Updated August 24, 2020.
When Affidavits Are Unavailable. Should it appear from the affidavits of a party opposing the motion that he cannot for reasons stated present by affidavit facts essential to justify his opposition, the court may refuse the application for judgment or may order a continuance to permit affidavits to be obtained or depositions to be taken or discovery to be had or may make such other order as is just.
Thus, a party opposing a motion for summary judgment may ask the court to defer ruling on the motion until further discovery is conducted. Particularly where a motion for summary judgment is filed long before the scheduled close of discovery, a court may be inclined to allow further discovery by a party opposing the motion.
The court faced with a Rule 56(f) motion should consider authoritativeness, timeliness, good cause, utility, and materiality.
Although a Rule 56(f) motion is committed to the court’s discretion, and the court may grant such a motion even when all five criteria are not established, when all five requirements are satisfied, a strong presumption arises in favor of relief.
A Rule 56(f) motion must be filed in a timely manner (as soon as possible after service of a motion for summary judgment is advisable), and must be supported by an “authoritative” affidavit based on the affiant’s personal knowledge.
With respect to good cause, the party seeking additional discovery must show that it has diligently pursued discovery but has not been able to obtain the discovery it now seeks. Possible justifications might be that the party seeking relief under Rule 56(f) propounded discovery but the motion for summary judgment was filed before answers were received, or that the party seeking summary judgment has refused to produce requested discovery.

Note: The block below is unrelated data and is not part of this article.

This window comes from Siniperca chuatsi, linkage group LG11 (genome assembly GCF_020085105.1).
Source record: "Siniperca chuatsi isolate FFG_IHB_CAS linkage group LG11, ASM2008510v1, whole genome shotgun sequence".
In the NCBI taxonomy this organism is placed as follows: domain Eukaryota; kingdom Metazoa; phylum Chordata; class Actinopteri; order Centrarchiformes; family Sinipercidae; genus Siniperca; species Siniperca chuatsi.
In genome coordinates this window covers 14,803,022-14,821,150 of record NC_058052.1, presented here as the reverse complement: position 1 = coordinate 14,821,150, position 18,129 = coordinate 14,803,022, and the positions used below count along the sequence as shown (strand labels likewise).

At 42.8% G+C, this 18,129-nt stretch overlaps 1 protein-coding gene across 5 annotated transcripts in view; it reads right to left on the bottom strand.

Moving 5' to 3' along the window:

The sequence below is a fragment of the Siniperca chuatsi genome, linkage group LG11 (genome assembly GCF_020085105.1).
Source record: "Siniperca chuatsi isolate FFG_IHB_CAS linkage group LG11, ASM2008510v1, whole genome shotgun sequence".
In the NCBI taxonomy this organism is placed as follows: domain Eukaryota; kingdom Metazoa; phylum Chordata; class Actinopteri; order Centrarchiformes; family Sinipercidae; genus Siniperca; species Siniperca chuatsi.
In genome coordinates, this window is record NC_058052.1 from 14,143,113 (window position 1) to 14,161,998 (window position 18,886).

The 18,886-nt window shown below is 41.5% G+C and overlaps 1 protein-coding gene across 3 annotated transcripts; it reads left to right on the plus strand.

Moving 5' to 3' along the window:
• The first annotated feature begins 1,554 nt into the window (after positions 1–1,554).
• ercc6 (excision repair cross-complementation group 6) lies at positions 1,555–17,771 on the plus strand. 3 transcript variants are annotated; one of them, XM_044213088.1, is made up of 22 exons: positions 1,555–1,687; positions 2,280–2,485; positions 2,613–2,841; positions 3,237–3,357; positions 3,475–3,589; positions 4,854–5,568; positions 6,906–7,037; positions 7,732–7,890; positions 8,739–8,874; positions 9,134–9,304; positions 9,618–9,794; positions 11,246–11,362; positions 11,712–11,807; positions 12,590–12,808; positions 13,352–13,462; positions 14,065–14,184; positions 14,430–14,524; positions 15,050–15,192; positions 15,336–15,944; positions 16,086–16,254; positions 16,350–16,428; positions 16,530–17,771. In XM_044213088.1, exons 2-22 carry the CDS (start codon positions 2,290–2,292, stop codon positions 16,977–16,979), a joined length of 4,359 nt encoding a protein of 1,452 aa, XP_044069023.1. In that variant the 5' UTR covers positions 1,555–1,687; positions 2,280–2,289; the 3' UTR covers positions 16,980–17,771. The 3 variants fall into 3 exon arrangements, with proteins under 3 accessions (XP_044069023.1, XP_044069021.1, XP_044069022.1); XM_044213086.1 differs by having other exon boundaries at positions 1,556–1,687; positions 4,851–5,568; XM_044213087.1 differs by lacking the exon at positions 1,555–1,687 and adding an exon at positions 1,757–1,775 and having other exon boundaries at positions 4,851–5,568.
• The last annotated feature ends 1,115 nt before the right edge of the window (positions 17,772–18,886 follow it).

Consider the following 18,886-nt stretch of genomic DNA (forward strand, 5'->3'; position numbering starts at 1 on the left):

The utility factor is satisfied by showing that there is a plausible basis for believing that the discoverable facts specified in the Rule 56(f) motion exist.
Materiality is established where the discovery sought by the Rule 56(f) motion, if obtained, will influence the outcome of the pending summary judgment motion. The threshold of materiality is necessarily low. The facts that the party invoking Rule 56(f) seeks to discover must be foreseeably capable of breathing life into his claim or defense.
Rule 56(f) should be liberally applied where the interests of justice would be served, and relief under Rule 56(f) is strongly supported where the party moving for summary judgment has sole possession of the facts needed to oppose the motion. Moreover, the Rule 56(f) motion need not be based on evidence admissible at trial, so long as it rises sufficiently above mere speculation.
However, a party may not use Rule 56(f) to “fish” for evidence in hopes of finding something helpful to that party in the course of the discovery procedure.
Notably, a court deciding a Rule 56(f) motion must separately analyze each claim as to which additional discovery is sought. The legal elements of each claim or defense define the facts which a party must prove. They therefore circumscribe the evidence which, if discovered, would be material to those claims and defenses and would potentially influence the outcome of the pending summary judgment motion. A court may grant a Rule 56(f) motion as to discovery on some claims but deny it as to other claims.